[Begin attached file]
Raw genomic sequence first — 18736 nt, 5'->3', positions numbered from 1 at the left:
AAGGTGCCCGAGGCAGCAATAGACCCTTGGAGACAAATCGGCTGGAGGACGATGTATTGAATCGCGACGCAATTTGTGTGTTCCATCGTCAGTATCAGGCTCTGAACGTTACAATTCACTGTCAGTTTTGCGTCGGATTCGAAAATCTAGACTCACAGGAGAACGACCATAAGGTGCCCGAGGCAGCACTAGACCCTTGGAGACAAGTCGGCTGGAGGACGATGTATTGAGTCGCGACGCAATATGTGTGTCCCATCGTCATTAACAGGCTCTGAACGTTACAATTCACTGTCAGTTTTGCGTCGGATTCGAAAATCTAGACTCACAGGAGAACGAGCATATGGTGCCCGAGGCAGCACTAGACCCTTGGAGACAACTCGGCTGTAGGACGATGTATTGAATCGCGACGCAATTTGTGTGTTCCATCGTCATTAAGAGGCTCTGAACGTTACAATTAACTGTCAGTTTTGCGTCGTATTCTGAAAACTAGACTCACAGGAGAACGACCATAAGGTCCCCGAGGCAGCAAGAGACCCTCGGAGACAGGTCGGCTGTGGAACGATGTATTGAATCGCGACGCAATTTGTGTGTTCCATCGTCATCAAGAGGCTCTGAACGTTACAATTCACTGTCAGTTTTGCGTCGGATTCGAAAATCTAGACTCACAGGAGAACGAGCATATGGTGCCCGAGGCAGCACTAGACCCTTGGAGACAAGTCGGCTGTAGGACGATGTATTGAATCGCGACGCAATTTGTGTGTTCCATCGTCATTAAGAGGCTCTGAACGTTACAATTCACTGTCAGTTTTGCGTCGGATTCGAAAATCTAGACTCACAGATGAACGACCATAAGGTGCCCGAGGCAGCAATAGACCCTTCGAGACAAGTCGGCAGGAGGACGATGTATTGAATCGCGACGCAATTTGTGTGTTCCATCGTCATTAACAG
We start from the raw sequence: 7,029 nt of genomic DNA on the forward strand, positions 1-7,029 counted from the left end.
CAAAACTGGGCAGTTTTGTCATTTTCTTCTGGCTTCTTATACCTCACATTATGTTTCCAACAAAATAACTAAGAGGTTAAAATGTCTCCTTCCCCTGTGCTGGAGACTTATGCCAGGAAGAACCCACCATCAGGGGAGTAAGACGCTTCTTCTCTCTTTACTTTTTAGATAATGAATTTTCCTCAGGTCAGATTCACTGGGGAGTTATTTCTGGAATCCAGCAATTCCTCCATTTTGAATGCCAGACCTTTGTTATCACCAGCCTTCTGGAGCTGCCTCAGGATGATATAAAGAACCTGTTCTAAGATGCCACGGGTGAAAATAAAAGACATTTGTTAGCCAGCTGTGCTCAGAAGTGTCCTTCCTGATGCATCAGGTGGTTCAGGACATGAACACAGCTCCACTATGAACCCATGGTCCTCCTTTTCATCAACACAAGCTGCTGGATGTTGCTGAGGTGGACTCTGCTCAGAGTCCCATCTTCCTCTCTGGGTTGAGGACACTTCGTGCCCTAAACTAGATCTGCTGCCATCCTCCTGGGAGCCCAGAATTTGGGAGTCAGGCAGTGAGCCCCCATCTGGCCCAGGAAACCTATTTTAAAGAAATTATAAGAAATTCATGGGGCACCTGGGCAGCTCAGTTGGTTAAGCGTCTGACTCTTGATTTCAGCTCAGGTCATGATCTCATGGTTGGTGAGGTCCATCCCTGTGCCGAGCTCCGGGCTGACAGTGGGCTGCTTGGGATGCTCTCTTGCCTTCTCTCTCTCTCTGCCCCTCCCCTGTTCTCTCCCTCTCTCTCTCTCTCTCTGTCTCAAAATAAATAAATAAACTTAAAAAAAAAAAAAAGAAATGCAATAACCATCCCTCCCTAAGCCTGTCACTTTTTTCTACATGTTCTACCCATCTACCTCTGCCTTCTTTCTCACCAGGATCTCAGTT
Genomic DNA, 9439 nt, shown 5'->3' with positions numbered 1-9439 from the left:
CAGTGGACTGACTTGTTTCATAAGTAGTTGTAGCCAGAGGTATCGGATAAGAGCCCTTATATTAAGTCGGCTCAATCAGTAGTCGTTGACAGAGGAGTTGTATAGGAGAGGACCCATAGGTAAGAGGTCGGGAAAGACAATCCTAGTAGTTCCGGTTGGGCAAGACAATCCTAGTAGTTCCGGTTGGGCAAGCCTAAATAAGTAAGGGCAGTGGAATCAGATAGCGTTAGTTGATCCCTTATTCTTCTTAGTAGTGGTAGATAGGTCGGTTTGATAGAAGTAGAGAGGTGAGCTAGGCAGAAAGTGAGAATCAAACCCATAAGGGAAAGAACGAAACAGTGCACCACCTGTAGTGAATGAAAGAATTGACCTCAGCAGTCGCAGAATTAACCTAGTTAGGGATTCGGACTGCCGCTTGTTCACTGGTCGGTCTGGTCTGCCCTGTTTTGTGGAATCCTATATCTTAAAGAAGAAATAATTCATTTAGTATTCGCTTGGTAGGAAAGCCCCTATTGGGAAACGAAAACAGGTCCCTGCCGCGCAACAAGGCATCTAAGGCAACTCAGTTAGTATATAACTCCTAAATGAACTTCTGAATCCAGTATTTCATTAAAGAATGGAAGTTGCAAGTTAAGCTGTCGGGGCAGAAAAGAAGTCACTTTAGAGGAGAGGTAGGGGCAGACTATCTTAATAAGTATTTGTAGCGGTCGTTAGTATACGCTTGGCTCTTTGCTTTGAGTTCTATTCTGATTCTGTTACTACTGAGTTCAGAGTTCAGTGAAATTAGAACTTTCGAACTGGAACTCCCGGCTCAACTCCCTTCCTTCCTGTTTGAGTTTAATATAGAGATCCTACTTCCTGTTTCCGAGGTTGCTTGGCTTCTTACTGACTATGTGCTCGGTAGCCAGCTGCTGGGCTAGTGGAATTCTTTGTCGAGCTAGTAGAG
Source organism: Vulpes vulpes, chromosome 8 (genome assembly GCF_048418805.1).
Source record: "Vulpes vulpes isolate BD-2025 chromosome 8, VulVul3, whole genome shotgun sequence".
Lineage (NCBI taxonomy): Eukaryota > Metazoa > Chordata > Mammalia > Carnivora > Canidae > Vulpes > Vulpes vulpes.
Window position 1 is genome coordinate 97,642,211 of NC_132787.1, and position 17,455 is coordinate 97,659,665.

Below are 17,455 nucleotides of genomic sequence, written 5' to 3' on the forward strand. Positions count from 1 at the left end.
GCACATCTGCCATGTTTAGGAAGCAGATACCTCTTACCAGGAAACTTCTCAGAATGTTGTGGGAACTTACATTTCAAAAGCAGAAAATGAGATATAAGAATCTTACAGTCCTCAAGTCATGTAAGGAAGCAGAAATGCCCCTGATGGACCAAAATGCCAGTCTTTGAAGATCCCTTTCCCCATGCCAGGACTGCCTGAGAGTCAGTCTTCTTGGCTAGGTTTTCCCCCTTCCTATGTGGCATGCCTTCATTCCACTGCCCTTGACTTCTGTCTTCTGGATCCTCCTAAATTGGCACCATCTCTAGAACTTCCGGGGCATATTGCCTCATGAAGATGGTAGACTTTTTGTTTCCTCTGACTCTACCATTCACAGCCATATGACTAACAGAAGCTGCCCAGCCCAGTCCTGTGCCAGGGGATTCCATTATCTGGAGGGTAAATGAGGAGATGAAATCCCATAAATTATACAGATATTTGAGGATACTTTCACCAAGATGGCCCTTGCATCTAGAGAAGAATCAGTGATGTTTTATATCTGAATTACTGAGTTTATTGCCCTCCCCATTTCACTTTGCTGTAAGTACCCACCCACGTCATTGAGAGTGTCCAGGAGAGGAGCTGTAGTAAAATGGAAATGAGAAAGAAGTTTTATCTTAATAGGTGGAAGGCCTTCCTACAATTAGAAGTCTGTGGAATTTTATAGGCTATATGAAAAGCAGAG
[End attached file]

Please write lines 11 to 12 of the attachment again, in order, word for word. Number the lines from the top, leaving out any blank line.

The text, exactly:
Below are 17,455 nucleotides of genomic sequence, written 5' to 3' on the forward strand. Positions count from 1 at the left end.
GCACATCTGCCATGTTTAGGAAGCAGATACCTCTTACCAGGAAACTTCTCAGAATGTTGTGGGAACTTACATTTCAAAAGCAGAAAATGAGATATAAGAATCTTACAGTCCTCAAGTCATGTAAGGAAGCAGAAATGCCCCTGATGGACCAAAATGCCAGTCTTTGAAGATCCCTTTCCCCATGCCAGGACTGCCTGAGAGTCAGTCTTCTTGGCTAGGTTTTCCCCCTTCCTATGTGGCATGCCTTCATTCCACTGCCCTTGACTTCTGTCTTCTGGATCCTCCTAAATTGGCACCATCTCTAGAACTTCCGGGGCATATTGCCTCATGAAGATGGTAGACTTTTTGTTTCCTCTGACTCTACCATTCACAGCCATATGACTAACAGAAGCTGCCCAGCCCAGTCCTGTGCCAGGGGATTCCATTATCTGGAGGGTAAATGAGGAGATGAAATCCCATAAATTATACAGATATTTGAGGATACTTTCACCAAGATGGCCCTTGCATCTAGAGAAGAATCAGTGATGTTTTATATCTGAATTACTGAGTTTATTGCCCTCCCCATTTCACTTTGCTGTAAGTACCCACCCACGTCATTGAGAGTGTCCAGGAGAGGAGCTGTAGTAAAATGGAAATGAGAAAGAAGTTTTATCTTAATAGGTGGAAGGCCTTCCTACAATTAGAAGTCTGTGGAATTTTATAGGCTATATGAAAAGCAGAG